It is an old saying that humans can go three minutes without breathing, three days without water, and three weeks without food. Air, water, and food are necessities for us and should be as available and as clean as possible.
Water pollution is a common, but avoidable, problem. Most of what pollutes the water can be prevented or limited. What remains can be filtered out by water companies and by devices in the home.
The U.S. has the cleanest water supply in the world. However, that does not mean we should ignore the problem of water pollution. Let us explore what water pollution is, and why it is a problem for all of us.
What is water pollution?
Water pollution is simply the presence of toxic chemicals or biological agents exceeding a “natural” presence in the water. Most pollutants are in the water because of human activity, either directly or indirectly. Problems arise when the level of pollutants exceeds the environment’s capacity, either in the short term or long term.
For example, a single napkin blowing off a picnic table into a pond will be broken down quickly; it is not a significant pollutant. A truckload of napkins, however, which ran off the road into the pond, would pose a major problem, not only because of the paper but also because of the truck and fuel.
Where does water pollution come from?
Water pollution comes from two broad categories of sources.
Point sources are localized, coming from a single point—although some bodies of water may have multiple point sources. A town’s sewage treatment plant is an example of a point source, as is a papermill by a lake or river.
Non-point sources are those which come from many sources that are difficult to localize. For example, fertilizer which runs off from farms and lawns and gets into streams is a non-point source.
Point sources are more easily regulated by people and governments. They also tend to emit more pollutants than non-point sources. Non-point source pollution can be regulated but requires compliance by many more people.
What kinds of water pollution are common?
Broadly speaking, there are six types of water pollution.
- Surface water pollution is when major bodies of water are contaminated. Oceans, lakes, rivers, and streams all can become contaminated. Much of this pollution is point source, coming from industry.
- Groundwater pollution, on the other hand, happens when rain percolates through the ground, carrying with it any pollutants on or in the ground. These pollutants can include fertilizer and pesticide, as well as chemicals. Even gasoline products left on highways can get into the groundwater.
- Oil and chemical pollution comes from marine activities. The most visible example is an oil spill, such as Deepwater Horizon spill in the Gulf of Mexico in 2010. While mainly coming from point sources, the effects can be widespread. Chemical pollution can also become surface and groundwater pollution, as the chemicals—such as fertilizers and pesticides—run off.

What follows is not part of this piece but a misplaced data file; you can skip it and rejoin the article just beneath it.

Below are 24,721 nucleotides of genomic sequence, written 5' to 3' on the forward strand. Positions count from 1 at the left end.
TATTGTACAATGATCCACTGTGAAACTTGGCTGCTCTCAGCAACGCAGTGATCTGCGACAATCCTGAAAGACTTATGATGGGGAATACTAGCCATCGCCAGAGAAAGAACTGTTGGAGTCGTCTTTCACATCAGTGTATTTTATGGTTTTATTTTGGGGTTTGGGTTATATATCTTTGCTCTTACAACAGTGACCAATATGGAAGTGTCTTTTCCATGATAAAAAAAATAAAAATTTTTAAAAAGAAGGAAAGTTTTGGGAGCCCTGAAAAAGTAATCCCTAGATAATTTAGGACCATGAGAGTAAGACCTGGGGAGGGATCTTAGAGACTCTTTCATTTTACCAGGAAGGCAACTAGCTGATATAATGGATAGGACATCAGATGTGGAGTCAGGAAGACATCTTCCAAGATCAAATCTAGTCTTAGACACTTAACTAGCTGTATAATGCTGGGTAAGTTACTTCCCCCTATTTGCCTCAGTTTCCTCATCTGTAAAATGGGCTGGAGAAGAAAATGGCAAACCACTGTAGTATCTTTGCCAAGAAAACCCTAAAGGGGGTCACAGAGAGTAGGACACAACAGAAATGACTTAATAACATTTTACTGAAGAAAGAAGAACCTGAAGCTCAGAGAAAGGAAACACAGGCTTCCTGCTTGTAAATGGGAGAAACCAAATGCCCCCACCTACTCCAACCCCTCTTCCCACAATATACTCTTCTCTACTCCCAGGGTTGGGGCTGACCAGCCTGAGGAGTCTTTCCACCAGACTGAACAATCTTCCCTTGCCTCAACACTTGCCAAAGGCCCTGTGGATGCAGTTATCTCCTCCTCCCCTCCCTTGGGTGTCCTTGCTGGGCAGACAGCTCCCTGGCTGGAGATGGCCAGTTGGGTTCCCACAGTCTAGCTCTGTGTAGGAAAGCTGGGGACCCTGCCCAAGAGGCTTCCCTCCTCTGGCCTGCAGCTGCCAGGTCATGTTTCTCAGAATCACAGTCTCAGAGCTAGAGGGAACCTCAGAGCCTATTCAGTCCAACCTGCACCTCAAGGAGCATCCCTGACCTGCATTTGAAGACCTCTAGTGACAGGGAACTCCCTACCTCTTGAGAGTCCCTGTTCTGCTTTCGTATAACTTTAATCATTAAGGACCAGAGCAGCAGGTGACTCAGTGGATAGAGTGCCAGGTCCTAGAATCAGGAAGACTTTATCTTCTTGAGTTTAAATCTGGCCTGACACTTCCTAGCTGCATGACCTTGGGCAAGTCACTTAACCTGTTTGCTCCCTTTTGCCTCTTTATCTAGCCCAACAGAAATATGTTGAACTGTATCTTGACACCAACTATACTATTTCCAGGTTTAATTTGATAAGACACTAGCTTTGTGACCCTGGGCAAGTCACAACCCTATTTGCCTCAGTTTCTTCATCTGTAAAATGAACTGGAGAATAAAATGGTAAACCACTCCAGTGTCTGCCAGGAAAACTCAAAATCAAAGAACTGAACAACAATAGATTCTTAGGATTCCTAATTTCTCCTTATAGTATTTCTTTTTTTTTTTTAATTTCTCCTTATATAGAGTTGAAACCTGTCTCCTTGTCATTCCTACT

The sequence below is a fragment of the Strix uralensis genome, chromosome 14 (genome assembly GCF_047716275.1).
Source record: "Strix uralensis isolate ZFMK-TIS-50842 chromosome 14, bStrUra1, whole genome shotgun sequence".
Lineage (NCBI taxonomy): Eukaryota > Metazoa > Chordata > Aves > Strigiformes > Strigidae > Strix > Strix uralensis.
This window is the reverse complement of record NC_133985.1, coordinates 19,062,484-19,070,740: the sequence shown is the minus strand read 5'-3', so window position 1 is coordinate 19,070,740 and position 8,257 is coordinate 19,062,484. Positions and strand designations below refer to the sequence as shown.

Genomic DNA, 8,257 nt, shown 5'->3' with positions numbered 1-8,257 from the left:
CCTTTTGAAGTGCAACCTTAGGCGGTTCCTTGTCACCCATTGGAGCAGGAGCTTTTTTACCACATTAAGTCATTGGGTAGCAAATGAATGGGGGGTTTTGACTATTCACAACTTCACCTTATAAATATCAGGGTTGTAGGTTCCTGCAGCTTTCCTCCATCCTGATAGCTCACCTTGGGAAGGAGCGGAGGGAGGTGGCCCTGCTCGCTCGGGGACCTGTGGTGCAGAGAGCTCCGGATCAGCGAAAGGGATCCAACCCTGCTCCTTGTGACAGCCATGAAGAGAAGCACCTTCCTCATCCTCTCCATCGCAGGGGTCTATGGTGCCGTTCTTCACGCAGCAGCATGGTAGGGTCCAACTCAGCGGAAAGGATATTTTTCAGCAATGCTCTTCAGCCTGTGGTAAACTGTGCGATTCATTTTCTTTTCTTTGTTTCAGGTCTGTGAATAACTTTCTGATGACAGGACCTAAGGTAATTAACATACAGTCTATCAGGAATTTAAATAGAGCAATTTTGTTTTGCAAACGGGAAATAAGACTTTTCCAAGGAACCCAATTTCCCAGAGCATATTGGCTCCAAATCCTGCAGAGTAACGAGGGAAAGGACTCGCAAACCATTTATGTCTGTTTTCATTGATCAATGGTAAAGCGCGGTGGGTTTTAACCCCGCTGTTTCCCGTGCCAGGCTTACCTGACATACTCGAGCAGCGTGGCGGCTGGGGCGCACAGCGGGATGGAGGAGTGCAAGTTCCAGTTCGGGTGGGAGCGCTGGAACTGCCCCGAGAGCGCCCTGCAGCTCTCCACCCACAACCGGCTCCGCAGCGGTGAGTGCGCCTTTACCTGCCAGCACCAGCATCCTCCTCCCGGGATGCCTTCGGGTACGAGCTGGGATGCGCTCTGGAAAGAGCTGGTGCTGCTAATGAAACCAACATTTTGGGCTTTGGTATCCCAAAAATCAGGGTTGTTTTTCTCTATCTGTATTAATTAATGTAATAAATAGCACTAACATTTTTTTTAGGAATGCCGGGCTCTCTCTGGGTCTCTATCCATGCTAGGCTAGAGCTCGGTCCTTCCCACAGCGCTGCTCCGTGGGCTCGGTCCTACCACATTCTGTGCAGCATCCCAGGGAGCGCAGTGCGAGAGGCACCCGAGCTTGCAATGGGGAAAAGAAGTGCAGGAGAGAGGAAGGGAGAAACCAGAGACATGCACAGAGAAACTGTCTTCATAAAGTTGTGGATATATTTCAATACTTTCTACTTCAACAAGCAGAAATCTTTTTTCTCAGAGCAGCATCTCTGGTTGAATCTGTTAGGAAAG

- Thermal pollution is a change in temperature of a body of water. Usually produced by industrial processes, thermal pollution can affect the living things in the river or stream.
- Agricultural pollution does not only come from the runoff of fertilizers and pesticides. Farm runoff also can include topsoil as well as manure from retaining ponds at pig farms and feedlots.
Why are surface and groundwater pollution a problem?
Most human drinking water is obtained either from surface water or groundwater. Pollutants in that water must be removed before the water is safe to drink. The more pollutants in the water, the costlier the treatment will be.
Surface and groundwater pollution can also come from sources far from the people affected. In 2014, Toledo, Ohio’s drinking supply was contaminated by toxins produced by blue-green algae bloom in Lake Erie—the source of the water. The algae grew after the lake was polluted by phosphorus, which was produced by runoff from farms and lawns—non-point sources. Phosphorus is a major component of fertilizer.
While the water supply did not stop as a result of the toxins, Toledo residents were under a "do not drink" warning for three days. This problem demonstrates both the danger of water pollution as well as the ability of non-point sources to endanger that supply.
Why should we care?
Most Americans get their water from their town or a water company. Others have their own wells. Each household can provide some water filtering to keep their water safe.
As we've seen, though, the water system in and around the U.S. is intricately connected. Surface water can become groundwater. Pollution can cause effects far from the site of the pollution. The interconnectedness of the water supply indicates that pollution is a problem of universal concern.
The solutions may vary, depending on the cause. There's no reason to give up on an advanced, technical society, but keeping the water clean benefits everyone, and it should be a consideration for all.
Consider getting your water tested to ensure that you are keeping yourself and your family safe from toxic water pollutants.